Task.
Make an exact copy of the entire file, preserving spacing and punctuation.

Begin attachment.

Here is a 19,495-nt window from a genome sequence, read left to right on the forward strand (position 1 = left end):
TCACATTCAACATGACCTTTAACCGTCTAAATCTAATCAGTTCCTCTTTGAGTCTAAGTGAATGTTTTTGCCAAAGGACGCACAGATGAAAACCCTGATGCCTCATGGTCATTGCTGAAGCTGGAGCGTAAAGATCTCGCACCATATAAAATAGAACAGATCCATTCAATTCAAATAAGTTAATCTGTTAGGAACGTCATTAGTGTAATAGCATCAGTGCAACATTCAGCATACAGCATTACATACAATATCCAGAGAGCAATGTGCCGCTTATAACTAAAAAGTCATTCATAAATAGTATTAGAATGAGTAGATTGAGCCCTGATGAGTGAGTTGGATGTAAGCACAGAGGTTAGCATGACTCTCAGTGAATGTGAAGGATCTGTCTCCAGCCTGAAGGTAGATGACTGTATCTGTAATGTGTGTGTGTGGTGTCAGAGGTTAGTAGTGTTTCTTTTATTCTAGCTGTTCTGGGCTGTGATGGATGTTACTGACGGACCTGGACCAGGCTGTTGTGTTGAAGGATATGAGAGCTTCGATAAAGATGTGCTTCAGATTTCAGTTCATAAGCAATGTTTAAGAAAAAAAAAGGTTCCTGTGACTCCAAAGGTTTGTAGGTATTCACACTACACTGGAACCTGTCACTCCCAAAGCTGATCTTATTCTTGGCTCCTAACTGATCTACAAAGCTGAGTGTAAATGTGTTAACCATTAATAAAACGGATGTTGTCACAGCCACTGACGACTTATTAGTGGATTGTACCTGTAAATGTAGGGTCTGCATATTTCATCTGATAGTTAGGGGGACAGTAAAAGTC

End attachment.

Here is a 19,495-nt window from a genome sequence, read left to right on the forward strand (position 1 = left end):
TCACATTCAACATGACCTTTAACCGTCTAAATCTAATCAGTTCCTCTTTGAGTCTAAGTGAATGTTTTTGCCAAAGGACGCACAGATGAAAACCCTGATGCCTCATGGTCATTGCTGAAGCTGGAGCGTAAAGATCTCGCACCATATAAAATAGAACAGATCCATTCAATTCAAATAAGTTAATCTGTTAGGAACGTCATTAGTGTAATAGCATCAGTGCAACATTCAGCATACAGCATTACATACAATATCCAGAGAGCAATGTGCCGCTTATAACTAAAAAGTCATTCATAAATAGTATTAGAATGAGTAGATTGAGCCCTGATGAGTGAGTTGGATGTAAGCACAGAGGTTAGCATGACTCTCAGTGAATGTGAAGGATCTGTCTCCAGCCTGAAGGTAGATGACTGTATCTGTAATGTGTGTGTGTGGTGTCAGAGGTTAGTAGTGTTTCTTTTATTCTAGCTGTTCTGGGCTGTGATGGATGTTACTGACGGACCTGGACCAGGCTGTTGTGTTGAAGGATATGAGAGCTTCGATAAAGATGTGCTTCAGATTTCAGTTCATAAGCAATGTTTAAGAAAAAAAAAGGTTCCTGTGACTCCAAAGGTTTGTAGGTATTCACACTACACTGGAACCTGTCACTCCCAAAGCTGATCTTATTCTTGGCTCCTAACTGATCTACAAAGCTGAGTGTAAATGTGTTAACCATTAATAAAACGGATGTTGTCACAGCCACTGACGACTTATTAGTGGATTGTACCTGTAAATGTAGGGTCTGCATATTTCATCTGATAGTTAGGGGGACAGTAAAAGTC